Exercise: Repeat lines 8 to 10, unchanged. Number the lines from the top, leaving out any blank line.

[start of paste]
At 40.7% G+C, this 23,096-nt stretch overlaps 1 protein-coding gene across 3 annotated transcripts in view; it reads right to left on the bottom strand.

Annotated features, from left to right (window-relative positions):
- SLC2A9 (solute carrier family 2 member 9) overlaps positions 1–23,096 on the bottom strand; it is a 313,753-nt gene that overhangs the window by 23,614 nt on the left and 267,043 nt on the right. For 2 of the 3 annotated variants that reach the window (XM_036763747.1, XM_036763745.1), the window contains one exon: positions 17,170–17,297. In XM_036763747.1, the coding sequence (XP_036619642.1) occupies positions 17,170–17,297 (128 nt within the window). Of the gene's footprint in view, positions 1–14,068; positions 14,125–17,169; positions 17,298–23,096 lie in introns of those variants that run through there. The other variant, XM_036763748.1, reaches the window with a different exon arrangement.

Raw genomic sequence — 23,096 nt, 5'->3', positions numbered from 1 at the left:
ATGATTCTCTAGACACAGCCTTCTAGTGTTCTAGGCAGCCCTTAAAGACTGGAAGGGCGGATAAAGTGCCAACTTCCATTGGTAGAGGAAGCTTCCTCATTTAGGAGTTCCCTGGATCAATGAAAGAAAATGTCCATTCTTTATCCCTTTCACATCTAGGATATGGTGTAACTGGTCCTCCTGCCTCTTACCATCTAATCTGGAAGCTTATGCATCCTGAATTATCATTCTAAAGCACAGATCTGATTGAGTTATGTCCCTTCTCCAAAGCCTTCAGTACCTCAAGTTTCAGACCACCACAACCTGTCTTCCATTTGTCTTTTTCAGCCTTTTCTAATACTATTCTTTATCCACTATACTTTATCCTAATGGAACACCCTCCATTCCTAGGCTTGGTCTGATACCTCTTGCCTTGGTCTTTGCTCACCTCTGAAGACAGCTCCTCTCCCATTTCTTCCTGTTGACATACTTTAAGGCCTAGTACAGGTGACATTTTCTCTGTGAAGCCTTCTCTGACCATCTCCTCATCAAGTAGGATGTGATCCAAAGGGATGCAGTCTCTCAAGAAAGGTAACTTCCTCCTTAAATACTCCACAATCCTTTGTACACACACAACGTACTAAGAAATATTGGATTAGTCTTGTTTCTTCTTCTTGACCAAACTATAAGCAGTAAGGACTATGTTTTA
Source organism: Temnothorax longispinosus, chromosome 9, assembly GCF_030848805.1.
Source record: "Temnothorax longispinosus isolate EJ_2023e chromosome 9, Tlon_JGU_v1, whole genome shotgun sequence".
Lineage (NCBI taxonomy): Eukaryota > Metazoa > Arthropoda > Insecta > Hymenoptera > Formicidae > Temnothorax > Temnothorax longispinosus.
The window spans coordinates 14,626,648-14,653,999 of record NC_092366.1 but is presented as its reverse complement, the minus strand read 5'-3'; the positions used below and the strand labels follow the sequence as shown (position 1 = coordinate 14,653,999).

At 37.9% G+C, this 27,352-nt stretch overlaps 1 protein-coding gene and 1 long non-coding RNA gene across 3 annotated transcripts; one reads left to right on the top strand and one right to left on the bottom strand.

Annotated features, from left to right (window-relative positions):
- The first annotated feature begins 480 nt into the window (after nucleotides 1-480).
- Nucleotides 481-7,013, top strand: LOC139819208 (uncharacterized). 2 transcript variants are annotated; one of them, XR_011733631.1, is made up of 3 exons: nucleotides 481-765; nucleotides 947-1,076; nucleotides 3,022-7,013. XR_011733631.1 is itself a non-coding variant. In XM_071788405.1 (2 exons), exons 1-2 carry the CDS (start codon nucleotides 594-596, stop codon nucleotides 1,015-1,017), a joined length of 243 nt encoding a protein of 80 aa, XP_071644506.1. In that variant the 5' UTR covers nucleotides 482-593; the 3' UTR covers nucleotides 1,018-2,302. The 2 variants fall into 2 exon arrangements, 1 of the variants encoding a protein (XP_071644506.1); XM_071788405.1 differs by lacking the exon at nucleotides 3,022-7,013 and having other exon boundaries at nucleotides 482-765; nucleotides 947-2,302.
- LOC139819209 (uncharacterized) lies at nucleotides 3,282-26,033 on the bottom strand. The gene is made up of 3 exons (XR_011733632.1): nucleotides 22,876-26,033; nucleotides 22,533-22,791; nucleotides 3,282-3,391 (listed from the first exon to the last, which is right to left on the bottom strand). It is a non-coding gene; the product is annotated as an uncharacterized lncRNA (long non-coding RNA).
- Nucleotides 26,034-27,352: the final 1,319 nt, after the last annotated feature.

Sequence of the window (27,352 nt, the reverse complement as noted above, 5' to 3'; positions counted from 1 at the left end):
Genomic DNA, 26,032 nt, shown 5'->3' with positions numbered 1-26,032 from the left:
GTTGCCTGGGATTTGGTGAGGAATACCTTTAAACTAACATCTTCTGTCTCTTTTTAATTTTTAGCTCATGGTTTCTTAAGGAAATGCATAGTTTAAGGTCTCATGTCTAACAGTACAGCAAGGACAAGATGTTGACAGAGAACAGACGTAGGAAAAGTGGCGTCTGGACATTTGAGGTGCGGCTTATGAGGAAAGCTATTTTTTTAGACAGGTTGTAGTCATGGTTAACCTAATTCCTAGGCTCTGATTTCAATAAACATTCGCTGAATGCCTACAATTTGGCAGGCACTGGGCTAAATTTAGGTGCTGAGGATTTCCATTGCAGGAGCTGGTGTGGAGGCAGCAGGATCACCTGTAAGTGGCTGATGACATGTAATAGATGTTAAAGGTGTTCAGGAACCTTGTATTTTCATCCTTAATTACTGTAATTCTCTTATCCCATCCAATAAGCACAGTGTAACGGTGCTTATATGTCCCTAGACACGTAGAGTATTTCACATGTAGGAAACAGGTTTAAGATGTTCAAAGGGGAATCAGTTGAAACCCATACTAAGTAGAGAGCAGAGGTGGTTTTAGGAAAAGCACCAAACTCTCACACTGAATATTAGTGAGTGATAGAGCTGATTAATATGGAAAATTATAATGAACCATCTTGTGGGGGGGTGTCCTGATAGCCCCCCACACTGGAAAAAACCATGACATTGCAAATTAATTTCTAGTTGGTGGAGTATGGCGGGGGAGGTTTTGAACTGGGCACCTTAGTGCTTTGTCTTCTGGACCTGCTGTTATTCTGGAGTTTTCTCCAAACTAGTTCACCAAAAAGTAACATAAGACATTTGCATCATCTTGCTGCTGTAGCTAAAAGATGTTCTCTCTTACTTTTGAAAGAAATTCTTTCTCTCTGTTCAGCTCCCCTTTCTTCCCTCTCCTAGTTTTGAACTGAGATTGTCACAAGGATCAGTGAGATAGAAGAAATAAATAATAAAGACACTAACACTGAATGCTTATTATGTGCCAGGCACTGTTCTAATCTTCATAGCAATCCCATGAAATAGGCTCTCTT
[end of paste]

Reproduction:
Lineage (NCBI taxonomy): Eukaryota > Metazoa > Arthropoda > Insecta > Hymenoptera > Formicidae > Temnothorax > Temnothorax longispinosus.
The window spans coordinates 14,626,648-14,653,999 of record NC_092366.1 but is presented as its reverse complement, the minus strand read 5'-3'; the positions used below and the strand labels follow the sequence as shown (position 1 = coordinate 14,653,999).

At 37.9% G+C, this 27,352-nt stretch overlaps 1 protein-coding gene and 1 long non-coding RNA gene across 3 annotated transcripts; one reads left to right on the top strand and one right to left on the bottom strand.